In the Roman system of measures and weights, deunx refers to11/12 of the whole (as) and the term is derived from deesse and uncia, i.e. 1 as (12 unciae) less 1 uncia. Deunx is used in the measurement of length (pes), the measurement of area (iugerum) and the measurement of capacity (cyathus, sextarius) as well as in the calculation of interest (fenus) and in the law of succession. Based on the Roman pound (libra: 327,45 g), the deunx weighs 300.16 g. Coins of this weight were not minted.
Cite this pageMlasowsky, Alexander (Hannover), “Deunx”, in: Brill’s New Pauly, Antiquity volumes edited by: Hubert Cancik and , Helmuth Schneider, English Edition by: Christine F. Salazar, Classical Tradition volumes edited by: Manfred Landfester, English Edition by: Francis G. Gentry. Consulted online on 30 September 2020 <http://dx.doi.org/10.1163/1574-9347_bnp_e316020>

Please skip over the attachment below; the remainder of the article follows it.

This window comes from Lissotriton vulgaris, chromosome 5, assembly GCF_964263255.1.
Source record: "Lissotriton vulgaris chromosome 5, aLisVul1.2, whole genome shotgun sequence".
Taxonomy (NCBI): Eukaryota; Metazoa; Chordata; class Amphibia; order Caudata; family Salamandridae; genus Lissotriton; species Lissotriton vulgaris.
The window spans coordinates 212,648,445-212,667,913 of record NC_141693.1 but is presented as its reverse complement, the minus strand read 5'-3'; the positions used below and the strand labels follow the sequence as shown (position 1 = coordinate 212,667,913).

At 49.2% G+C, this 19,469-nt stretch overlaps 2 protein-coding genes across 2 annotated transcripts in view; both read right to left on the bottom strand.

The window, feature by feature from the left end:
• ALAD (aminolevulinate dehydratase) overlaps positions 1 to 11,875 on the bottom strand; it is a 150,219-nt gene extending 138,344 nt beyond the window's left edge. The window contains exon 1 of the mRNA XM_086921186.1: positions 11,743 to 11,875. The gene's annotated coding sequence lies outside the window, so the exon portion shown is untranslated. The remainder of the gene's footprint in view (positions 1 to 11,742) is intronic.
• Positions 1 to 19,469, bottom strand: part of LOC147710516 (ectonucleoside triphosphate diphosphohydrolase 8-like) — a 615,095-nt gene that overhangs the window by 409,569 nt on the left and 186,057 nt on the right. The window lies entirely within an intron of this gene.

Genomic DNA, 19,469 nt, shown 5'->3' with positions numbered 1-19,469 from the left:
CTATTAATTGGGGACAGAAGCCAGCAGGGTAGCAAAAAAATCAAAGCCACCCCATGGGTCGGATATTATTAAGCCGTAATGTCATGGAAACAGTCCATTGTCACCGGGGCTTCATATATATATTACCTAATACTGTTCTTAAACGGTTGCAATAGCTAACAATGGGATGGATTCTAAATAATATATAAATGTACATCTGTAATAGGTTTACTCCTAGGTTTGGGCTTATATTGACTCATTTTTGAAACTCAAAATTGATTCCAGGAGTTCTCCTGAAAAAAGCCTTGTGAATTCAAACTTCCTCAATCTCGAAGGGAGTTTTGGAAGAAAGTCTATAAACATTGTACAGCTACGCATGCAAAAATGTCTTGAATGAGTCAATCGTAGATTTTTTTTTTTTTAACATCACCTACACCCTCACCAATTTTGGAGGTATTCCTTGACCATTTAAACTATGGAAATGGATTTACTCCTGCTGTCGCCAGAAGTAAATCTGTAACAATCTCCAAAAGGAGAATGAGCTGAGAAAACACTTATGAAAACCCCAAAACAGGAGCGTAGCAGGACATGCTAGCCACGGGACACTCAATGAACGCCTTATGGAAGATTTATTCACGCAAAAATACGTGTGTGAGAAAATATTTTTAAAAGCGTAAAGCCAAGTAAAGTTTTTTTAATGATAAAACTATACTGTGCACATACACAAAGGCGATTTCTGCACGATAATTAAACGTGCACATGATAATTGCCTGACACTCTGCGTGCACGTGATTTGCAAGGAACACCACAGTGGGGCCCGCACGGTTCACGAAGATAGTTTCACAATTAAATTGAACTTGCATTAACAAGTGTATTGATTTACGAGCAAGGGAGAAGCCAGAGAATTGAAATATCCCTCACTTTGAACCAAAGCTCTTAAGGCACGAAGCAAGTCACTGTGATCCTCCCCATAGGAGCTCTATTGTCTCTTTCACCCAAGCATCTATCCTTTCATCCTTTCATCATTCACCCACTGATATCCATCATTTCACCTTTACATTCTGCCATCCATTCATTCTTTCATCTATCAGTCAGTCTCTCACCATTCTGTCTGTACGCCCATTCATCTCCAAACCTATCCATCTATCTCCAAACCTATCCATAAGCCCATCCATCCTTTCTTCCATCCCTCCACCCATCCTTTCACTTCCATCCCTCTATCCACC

First published online: 2006
First print edition: 9789004122598, 20110510
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